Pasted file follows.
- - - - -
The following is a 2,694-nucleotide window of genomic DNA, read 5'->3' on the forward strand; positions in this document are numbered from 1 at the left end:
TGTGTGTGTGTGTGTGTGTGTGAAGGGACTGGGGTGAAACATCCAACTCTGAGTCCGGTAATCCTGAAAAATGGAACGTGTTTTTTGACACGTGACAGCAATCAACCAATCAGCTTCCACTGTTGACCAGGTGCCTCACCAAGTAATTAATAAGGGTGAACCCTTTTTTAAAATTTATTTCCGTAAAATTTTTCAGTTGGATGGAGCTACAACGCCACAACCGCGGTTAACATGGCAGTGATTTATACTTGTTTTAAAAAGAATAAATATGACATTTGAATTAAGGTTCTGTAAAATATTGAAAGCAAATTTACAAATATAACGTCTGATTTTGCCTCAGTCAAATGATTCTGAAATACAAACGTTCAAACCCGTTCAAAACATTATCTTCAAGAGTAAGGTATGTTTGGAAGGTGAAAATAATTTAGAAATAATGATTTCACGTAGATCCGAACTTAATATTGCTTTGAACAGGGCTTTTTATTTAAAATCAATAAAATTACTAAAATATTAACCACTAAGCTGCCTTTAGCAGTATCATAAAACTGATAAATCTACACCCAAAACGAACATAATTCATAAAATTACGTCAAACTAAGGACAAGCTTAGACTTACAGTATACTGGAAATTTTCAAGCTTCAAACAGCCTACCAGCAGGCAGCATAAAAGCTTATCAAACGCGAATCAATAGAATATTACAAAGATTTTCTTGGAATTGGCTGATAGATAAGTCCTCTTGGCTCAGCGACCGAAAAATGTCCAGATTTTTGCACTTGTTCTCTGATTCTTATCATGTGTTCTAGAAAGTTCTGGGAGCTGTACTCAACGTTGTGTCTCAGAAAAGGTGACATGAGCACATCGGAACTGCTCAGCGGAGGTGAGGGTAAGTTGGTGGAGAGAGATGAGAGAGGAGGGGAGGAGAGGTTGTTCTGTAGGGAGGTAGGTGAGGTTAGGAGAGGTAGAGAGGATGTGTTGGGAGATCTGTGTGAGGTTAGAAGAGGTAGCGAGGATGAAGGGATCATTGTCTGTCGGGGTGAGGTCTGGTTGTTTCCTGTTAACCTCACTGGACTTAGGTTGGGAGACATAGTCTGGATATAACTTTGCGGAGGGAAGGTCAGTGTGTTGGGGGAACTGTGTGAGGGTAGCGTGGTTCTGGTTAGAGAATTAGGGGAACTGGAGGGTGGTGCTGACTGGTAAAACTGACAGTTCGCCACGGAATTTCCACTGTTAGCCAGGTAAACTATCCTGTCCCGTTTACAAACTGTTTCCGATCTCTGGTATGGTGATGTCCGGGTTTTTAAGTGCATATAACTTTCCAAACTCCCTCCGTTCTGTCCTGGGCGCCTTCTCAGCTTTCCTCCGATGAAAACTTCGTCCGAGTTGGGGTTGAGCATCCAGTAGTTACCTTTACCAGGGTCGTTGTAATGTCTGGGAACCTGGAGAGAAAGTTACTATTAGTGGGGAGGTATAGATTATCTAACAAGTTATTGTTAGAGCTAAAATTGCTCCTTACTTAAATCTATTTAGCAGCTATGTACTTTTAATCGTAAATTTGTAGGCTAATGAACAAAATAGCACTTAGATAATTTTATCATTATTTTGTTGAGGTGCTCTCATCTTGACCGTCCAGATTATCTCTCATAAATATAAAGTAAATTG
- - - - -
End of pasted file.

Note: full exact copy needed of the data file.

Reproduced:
The following is a 2,694-nucleotide window of genomic DNA, read 5'->3' on the forward strand; positions in this document are numbered from 1 at the left end:
TGTGTGTGTGTGTGTGTGTGTGAAGGGACTGGGGTGAAACATCCAACTCTGAGTCCGGTAATCCTGAAAAATGGAACGTGTTTTTTGACACGTGACAGCAATCAACCAATCAGCTTCCACTGTTGACCAGGTGCCTCACCAAGTAATTAATAAGGGTGAACCCTTTTTTAAAATTTATTTCCGTAAAATTTTTCAGTTGGATGGAGCTACAACGCCACAACCGCGGTTAACATGGCAGTGATTTATACTTGTTTTAAAAAGAATAAATATGACATTTGAATTAAGGTTCTGTAAAATATTGAAAGCAAATTTACAAATATAACGTCTGATTTTGCCTCAGTCAAATGATTCTGAAATACAAACGTTCAAACCCGTTCAAAACATTATCTTCAAGAGTAAGGTATGTTTGGAAGGTGAAAATAATTTAGAAATAATGATTTCACGTAGATCCGAACTTAATATTGCTTTGAACAGGGCTTTTTATTTAAAATCAATAAAATTACTAAAATATTAACCACTAAGCTGCCTTTAGCAGTATCATAAAACTGATAAATCTACACCCAAAACGAACATAATTCATAAAATTACGTCAAACTAAGGACAAGCTTAGACTTACAGTATACTGGAAATTTTCAAGCTTCAAACAGCCTACCAGCAGGCAGCATAAAAGCTTATCAAACGCGAATCAATAGAATATTACAAAGATTTTCTTGGAATTGGCTGATAGATAAGTCCTCTTGGCTCAGCGACCGAAAAATGTCCAGATTTTTGCACTTGTTCTCTGATTCTTATCATGTGTTCTAGAAAGTTCTGGGAGCTGTACTCAACGTTGTGTCTCAGAAAAGGTGACATGAGCACATCGGAACTGCTCAGCGGAGGTGAGGGTAAGTTGGTGGAGAGAGATGAGAGAGGAGGGGAGGAGAGGTTGTTCTGTAGGGAGGTAGGTGAGGTTAGGAGAGGTAGAGAGGATGTGTTGGGAGATCTGTGTGAGGTTAGAAGAGGTAGCGAGGATGAAGGGATCATTGTCTGTCGGGGTGAGGTCTGGTTGTTTCCTGTTAACCTCACTGGACTTAGGTTGGGAGACATAGTCTGGATATAACTTTGCGGAGGGAAGGTCAGTGTGTTGGGGGAACTGTGTGAGGGTAGCGTGGTTCTGGTTAGAGAATTAGGGGAACTGGAGGGTGGTGCTGACTGGTAAAACTGACAGTTCGCCACGGAATTTCCACTGTTAGCCAGGTAAACTATCCTGTCCCGTTTACAAACTGTTTCCGATCTCTGGTATGGTGATGTCCGGGTTTTTAAGTGCATATAACTTTCCAAACTCCCTCCGTTCTGTCCTGGGCGCCTTCTCAGCTTTCCTCCGATGAAAACTTCGTCCGAGTTGGGGTTGAGCATCCAGTAGTTACCTTTACCAGGGTCGTTGTAATGTCTGGGAACCTGGAGAGAAAGTTACTATTAGTGGGGAGGTATAGATTATCTAACAAGTTATTGTTAGAGCTAAAATTGCTCCTTACTTAAATCTATTTAGCAGCTATGTACTTTTAATCGTAAATTTGTAGGCTAATGAACAAAATAGCACTTAGATAATTTTATCATTATTTTGTTGAGGTGCTCTCATCTTGACCGTCCAGATTATCTCTCATAAATATAAAGTAAATTG